Director Jordan Poole led a tour of the snow-covered Gardens, and spoke about the site’s renovation process, largely supported by an Art Place America grant, but further supported by local investment in the Gardens as a key platform for economic development, cultural tourism, and public programming. 

 

Many thanks to the NPS’ National Center for Preservation Technology and Training and the High Museum of Art for facilitating an important and rare gathering, with representation across the disciplinary spectrum.

Folks who could not be at the 2015 Divine Disorder conference are able to access abstracts of each presentation on the NCPTT conference website, and will soon be able to stream videos of the presentations. The next conference is tentatively sheduled for 2019. Be sure to mark your calendar now.

carHoward Finster's decorated car. Photo courtesy NCPTT.PG2A presentation by Norman Girardot at the new gallery expansion to Finster's house. Photo courtesy NCPTT.jesus savesDetail at Finster's Paradise Gardens. Photo courtesy NCPTT.divine-disorder-conference-attendees-02-15Participants of the 2015 Divine Disorder on the steps of Finster's home at Paradise Gardens. Photo courtesy NCPTT.

 

 

 

 

Browse Blog Archives by Month
Highlights

Vollis Simpson Whirligig Park Celebrates 1 Year!
Preservation News, Take Action

A Letter from Emily Smith, director at Philadelphia's Magic Gardens
Preservation News, SPACES News, Threatened Environments

Hoffman's The Last Resort in California to Form Non-Profit
Preservation News, Take Action, Threatened Environments

Dispatch from the Field: Singular Spaces, Volume 2 in progress!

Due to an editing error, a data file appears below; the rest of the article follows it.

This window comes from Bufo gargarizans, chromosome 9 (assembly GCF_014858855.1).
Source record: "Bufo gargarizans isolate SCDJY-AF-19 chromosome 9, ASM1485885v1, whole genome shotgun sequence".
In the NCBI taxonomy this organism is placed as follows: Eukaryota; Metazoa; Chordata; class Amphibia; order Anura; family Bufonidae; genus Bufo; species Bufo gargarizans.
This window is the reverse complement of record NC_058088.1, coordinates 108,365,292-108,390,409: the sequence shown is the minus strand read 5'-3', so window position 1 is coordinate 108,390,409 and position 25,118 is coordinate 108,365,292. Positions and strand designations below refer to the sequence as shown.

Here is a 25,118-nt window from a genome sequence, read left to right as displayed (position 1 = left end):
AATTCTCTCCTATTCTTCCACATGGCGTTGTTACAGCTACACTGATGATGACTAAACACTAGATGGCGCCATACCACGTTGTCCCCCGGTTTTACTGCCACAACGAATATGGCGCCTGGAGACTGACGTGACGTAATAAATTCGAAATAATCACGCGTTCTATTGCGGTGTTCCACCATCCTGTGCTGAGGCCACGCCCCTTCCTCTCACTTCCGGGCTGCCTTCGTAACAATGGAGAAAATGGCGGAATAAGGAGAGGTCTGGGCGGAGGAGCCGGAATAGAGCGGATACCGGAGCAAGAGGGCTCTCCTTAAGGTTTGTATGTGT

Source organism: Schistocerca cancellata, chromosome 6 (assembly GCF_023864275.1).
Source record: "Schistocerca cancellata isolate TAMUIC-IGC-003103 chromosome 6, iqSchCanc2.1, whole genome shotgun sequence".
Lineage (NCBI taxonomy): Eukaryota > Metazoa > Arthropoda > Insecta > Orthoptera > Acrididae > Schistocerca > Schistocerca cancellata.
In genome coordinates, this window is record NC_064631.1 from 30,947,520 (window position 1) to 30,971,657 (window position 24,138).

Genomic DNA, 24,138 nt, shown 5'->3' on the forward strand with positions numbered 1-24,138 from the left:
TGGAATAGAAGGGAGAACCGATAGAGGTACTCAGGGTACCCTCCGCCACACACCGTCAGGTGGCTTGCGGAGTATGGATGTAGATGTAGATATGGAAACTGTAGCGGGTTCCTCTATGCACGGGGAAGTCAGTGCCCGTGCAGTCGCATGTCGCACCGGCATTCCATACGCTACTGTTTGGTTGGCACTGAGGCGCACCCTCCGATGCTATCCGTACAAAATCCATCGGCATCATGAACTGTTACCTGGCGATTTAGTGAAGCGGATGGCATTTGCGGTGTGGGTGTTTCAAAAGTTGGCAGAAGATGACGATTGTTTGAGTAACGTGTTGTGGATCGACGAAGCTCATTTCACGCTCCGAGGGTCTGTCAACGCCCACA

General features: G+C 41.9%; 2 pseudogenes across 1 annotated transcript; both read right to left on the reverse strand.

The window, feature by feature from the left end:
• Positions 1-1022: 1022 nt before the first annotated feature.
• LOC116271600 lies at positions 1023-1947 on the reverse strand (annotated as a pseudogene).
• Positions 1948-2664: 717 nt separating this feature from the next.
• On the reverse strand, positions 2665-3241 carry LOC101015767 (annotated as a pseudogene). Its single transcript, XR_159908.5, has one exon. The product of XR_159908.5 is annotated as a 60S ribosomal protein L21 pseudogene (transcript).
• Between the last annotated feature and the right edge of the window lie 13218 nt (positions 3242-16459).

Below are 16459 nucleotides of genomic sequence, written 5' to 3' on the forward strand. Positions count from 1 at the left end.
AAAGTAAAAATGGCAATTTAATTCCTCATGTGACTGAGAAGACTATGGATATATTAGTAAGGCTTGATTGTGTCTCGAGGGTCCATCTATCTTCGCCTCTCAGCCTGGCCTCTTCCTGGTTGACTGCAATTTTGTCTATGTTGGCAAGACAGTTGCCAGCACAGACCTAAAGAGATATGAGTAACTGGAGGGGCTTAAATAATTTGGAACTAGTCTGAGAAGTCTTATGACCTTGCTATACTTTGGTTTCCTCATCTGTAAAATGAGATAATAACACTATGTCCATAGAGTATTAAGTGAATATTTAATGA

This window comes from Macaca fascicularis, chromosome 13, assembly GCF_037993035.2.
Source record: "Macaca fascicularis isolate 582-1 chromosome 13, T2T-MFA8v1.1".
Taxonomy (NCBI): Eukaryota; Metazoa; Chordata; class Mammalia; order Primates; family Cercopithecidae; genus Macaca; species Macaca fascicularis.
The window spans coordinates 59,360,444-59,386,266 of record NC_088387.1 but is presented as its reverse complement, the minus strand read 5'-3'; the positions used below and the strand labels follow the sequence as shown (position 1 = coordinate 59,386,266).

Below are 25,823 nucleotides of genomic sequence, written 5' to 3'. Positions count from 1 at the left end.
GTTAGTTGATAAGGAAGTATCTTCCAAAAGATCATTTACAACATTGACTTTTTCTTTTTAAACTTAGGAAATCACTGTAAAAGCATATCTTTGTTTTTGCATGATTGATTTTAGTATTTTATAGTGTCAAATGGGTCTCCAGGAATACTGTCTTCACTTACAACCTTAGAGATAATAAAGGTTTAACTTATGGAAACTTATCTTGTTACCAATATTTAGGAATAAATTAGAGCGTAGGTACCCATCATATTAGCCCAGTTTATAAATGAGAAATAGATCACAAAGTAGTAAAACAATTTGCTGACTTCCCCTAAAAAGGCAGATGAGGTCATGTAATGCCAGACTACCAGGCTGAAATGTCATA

Kohler Foundation seeks Preservation Coordinator
job opportunities, Preservation News

UPDATE! Save Nashville artist William Edmondson's homesite!
Preservation News, Self-Taught Arts in the News, Take Action, Threatened Environments

Save Nashville artist William Edmondson's homesite!
Preservation News, Take Action, Threatened Environments

Upcoming Hearing on Historically Designating the Painted Bride Arts Center
Gardens, Preservation News, Take Action

Sign petition to save Justo Gallego's Cathedral!
Religious, Devotional & Spiritual, Take Action, Threatened Environments

Raise your voice in support of Philadelphia's Painted Bride!
Take Action, Threatened Environments

The SPACES website allows you to save your favorite art environments and share them with your friends or colleagues. Create your own portfolio of your favorites from environments in the online collection.

Send them to your friends, post them on Facebook, Instagram, or Twitter and tag #spacesarchives 

Look for this button on pages that can be saved:

Add Page to my spaces